Alterity’s album Afterlife introduces a particularly exciting and musically rather brilliant sound. Fusing electronic beats with delicate melodies and occasional hints of hard-rock, the digitally collaborative outfit offer the absolute best of everyone’s abilities in what proves to be a truly immersive and quite outstanding collection.
Welcome to the Dark Side (Come Out and Play) [Feat. Maverick] as an opener really brings to life the creative dark-wave approach in a compelling way. The instrumentation is superb, everything feels united within the soundscape – there’s weight to it, to the drum-line and to certain flickers of detail in the ambiance; a calming weight that envelops you as dance music might. At the same time, there’s this story-line – the leading voice and the additional effects supporting that give you plenty to consider. This is easily worth hearing twice before moving forward through the album.
Let the Flood Rush In sees the vocal melody distance itself from the listener a little – the voices feel reminiscent of 90’s dance, perhaps earlier. You can visualize this raining down at the club, feeling like a moment for everyone. The more you hear, the more the lyrics intrigue and subsequently captivate. These are deeply thoughtful ideas that are partly poetic and partly revealing. This song is easy to love, and again – easy to listen to more than just once.
Fright Night Part III (Secrets) has a slightly more alt-pop feel – a retro dance beat and a similarly rhythmic melody lead the way. Then you get Most Love Songs Are An Attempt At Commercial Exploitation (Lately) [Feat. DeLive] – a lengthy title draws your interest from afar and the track continues to feed that curiosity as the vocal appears. Musically there’s a calmness to this at first, a sense of rising anticipation follows but subsequently falls away – contrast is mastered, and with a beautifully thoughtful concept and a rather vulnerable, Bowie-style leading voice, the whole thing feels blissfully dreamlike and hypnotic to have fill the room. A beautiful song and a personal favourite for its gentleness and that slight rise as the hook emerges.
The Skveezy Show (Interlude) takes the form of instrumental, vintage EDM – there were hints of Depeche Mode before now and the sound of this initially reinforced that. Even without lyrics, the music has a certain groove and personality that’s easy to recognise.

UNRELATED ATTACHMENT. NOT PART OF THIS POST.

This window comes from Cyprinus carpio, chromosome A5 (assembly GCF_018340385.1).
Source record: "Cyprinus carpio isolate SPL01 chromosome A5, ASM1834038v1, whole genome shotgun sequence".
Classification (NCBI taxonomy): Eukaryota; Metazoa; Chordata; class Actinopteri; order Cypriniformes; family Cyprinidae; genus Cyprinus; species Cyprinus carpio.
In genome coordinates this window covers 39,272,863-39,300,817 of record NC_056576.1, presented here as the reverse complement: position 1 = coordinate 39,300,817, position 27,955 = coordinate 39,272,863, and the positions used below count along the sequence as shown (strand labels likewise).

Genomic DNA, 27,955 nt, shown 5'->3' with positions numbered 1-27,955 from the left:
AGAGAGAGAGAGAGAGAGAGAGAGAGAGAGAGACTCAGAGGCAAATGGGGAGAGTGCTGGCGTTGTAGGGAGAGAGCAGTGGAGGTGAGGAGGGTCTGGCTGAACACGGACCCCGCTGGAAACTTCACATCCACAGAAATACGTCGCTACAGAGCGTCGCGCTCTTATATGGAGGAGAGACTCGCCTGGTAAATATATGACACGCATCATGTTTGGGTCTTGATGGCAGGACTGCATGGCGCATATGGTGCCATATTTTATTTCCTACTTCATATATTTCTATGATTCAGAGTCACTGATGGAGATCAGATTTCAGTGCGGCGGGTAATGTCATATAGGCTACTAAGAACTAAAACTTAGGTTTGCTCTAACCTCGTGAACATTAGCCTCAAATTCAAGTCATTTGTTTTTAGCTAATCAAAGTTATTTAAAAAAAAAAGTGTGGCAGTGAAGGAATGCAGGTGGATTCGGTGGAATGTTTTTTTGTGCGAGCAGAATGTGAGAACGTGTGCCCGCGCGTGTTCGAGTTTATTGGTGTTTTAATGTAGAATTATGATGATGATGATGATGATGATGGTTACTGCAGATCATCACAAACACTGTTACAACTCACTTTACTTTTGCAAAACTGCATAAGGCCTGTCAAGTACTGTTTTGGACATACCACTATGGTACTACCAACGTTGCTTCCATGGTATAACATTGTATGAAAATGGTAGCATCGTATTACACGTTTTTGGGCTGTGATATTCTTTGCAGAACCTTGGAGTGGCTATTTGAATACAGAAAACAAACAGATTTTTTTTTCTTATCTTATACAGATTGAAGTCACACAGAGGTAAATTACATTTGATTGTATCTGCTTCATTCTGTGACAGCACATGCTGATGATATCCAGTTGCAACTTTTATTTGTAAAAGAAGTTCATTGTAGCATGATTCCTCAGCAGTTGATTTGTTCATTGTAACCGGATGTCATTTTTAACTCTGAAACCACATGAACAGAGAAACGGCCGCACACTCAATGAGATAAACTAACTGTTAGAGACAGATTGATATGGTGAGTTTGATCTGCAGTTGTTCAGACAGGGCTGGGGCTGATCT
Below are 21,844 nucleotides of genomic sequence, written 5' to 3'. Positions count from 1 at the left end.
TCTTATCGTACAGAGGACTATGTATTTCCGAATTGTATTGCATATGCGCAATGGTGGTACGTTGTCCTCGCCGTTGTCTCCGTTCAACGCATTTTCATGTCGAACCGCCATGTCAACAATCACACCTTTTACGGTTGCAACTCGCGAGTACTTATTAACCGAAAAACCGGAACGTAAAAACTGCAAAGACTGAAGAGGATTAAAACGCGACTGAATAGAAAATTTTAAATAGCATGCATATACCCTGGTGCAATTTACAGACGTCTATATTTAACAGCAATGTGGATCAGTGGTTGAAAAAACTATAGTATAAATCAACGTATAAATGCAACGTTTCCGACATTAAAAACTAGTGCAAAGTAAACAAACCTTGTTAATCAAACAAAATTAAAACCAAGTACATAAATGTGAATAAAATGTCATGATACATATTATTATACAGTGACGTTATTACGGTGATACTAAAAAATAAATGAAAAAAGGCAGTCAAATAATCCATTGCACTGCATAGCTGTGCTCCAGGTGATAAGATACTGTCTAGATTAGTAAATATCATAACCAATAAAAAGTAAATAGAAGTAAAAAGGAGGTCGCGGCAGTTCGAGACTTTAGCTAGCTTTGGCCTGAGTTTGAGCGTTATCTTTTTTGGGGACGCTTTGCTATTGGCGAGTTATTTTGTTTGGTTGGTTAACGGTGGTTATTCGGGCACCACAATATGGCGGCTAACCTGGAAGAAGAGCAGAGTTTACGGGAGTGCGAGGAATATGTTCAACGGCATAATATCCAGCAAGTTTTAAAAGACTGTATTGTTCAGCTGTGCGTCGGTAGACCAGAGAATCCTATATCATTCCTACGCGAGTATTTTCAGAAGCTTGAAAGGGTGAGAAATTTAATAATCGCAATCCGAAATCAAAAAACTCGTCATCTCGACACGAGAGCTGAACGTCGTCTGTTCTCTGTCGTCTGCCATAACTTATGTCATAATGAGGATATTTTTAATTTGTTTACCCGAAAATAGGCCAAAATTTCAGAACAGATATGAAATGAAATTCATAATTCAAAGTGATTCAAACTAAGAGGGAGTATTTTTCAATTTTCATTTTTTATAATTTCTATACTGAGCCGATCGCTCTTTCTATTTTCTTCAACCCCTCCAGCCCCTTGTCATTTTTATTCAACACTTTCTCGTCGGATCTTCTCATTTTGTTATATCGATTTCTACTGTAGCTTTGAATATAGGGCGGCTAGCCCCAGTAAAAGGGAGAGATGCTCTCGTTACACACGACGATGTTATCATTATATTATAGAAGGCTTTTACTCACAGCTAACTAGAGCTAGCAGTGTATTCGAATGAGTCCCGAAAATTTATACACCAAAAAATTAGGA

Marian (Our Place) [Feat. Maverick] is a melodically bright, mighty song with a brilliantly powerful, choir-like hook and another simple yet memorable riff – all of which lingers in your mind after listening. This is another highlight – great songwriting and what feels like a totally fresh, unique yet perfect for the moment set-up.
One song that seems to hit hard where it is within the playlist is Alone In the Woods (Feat. Maverick). There’s a big feel to the melody, short lines see the hook striking high and the whole thing feels suddenly very loud. After this, The Looks That Kill (Feat. Maverick) appears and is quickly one of the most interesting tracks of all. The story-line, the long-form melody, the multiple voices, the musical intensity and simultaneous melodic flow – everything is on point. The song fascinates and satisfies as if it were a long-lost classic. A brilliant piece, totally original and infectious as the words pour through and the beat picks you up.
Another brilliantly energizing dance backdrop storms the stage for Black Roses, Red Dresses, and a Bad Idea That Demands You to Dance. The music does what the title promises, and as you dance – the song itself showcases a theatrical back and forth that creates an impressive dynamic and again works hard to keep you interested and involved throughout. A simple yet effective and mildly haunting riff repeats in the outskirts as the beat pounds on. The more I hear this, the greater the kick – the pace is insane and the whole thing has been both creatively and professionally crafted; as is the case for this entire album in fact. Maybe there’s a slight alt-pop feel to this particular song, the hook is something of an anthemic ear worm, yet the music is notably more EDM-inspired – the two go well together.
A final touch of eclecticism appears for the album’s closing track Without You (Feat. Ghostnote Lab). A minimalist piano-led ambiance supports a powerful leading voice and a heart-breakingly poignant string of lyrics. The simple set-up means that the heavy feel comes purely from the writing, the performance, and the passion with which these are delivered. The personal touch and the vulnerability work well to end the project with something a little different. The latter half sees the rock edge return to uplift and embrace the listener one last time.
There’s a lot about this album that’s great but there are also a fair few moments that genuinely stun. The work and indeed the heart that has gone into it is clear throughout. Great music and respectably original in nature – giving off a real sense of identity; a difficult thing to achieve these days.